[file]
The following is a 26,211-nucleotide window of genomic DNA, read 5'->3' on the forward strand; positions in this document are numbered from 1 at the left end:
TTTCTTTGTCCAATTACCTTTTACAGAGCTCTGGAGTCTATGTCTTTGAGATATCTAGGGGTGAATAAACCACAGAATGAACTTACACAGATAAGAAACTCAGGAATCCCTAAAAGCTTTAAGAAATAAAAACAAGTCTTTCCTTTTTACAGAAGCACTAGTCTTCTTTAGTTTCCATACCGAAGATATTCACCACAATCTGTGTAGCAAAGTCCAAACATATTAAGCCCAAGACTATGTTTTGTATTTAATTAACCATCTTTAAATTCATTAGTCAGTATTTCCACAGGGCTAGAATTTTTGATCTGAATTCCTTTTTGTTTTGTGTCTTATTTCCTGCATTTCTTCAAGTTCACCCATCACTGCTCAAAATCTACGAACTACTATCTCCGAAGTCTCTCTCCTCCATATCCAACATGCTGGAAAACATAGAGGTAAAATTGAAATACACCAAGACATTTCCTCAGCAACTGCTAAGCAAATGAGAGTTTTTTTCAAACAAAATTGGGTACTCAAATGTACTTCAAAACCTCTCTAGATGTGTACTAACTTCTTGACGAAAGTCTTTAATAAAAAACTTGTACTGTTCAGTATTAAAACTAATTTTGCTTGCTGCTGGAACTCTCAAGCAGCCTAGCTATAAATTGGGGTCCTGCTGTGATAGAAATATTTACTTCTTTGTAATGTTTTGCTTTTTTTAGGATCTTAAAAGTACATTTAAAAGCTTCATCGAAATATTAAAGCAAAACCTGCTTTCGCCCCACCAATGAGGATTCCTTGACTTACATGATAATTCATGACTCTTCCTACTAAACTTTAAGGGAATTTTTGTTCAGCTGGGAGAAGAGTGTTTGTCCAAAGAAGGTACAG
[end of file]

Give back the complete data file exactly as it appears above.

The following is a 26,211-nucleotide window of genomic DNA, read 5'->3' on the forward strand; positions in this document are numbered from 1 at the left end:
TTTCTTTGTCCAATTACCTTTTACAGAGCTCTGGAGTCTATGTCTTTGAGATATCTAGGGGTGAATAAACCACAGAATGAACTTACACAGATAAGAAACTCAGGAATCCCTAAAAGCTTTAAGAAATAAAAACAAGTCTTTCCTTTTTACAGAAGCACTAGTCTTCTTTAGTTTCCATACCGAAGATATTCACCACAATCTGTGTAGCAAAGTCCAAACATATTAAGCCCAAGACTATGTTTTGTATTTAATTAACCATCTTTAAATTCATTAGTCAGTATTTCCACAGGGCTAGAATTTTTGATCTGAATTCCTTTTTGTTTTGTGTCTTATTTCCTGCATTTCTTCAAGTTCACCCATCACTGCTCAAAATCTACGAACTACTATCTCCGAAGTCTCTCTCCTCCATATCCAACATGCTGGAAAACATAGAGGTAAAATTGAAATACACCAAGACATTTCCTCAGCAACTGCTAAGCAAATGAGAGTTTTTTTCAAACAAAATTGGGTACTCAAATGTACTTCAAAACCTCTCTAGATGTGTACTAACTTCTTGACGAAAGTCTTTAATAAAAAACTTGTACTGTTCAGTATTAAAACTAATTTTGCTTGCTGCTGGAACTCTCAAGCAGCCTAGCTATAAATTGGGGTCCTGCTGTGATAGAAATATTTACTTCTTTGTAATGTTTTGCTTTTTTTAGGATCTTAAAAGTACATTTAAAAGCTTCATCGAAATATTAAAGCAAAACCTGCTTTCGCCCCACCAATGAGGATTCCTTGACTTACATGATAATTCATGACTCTTCCTACTAAACTTTAAGGGAATTTTTGTTCAGCTGGGAGAAGAGTGTTTGTCCAAAGAAGGTACAG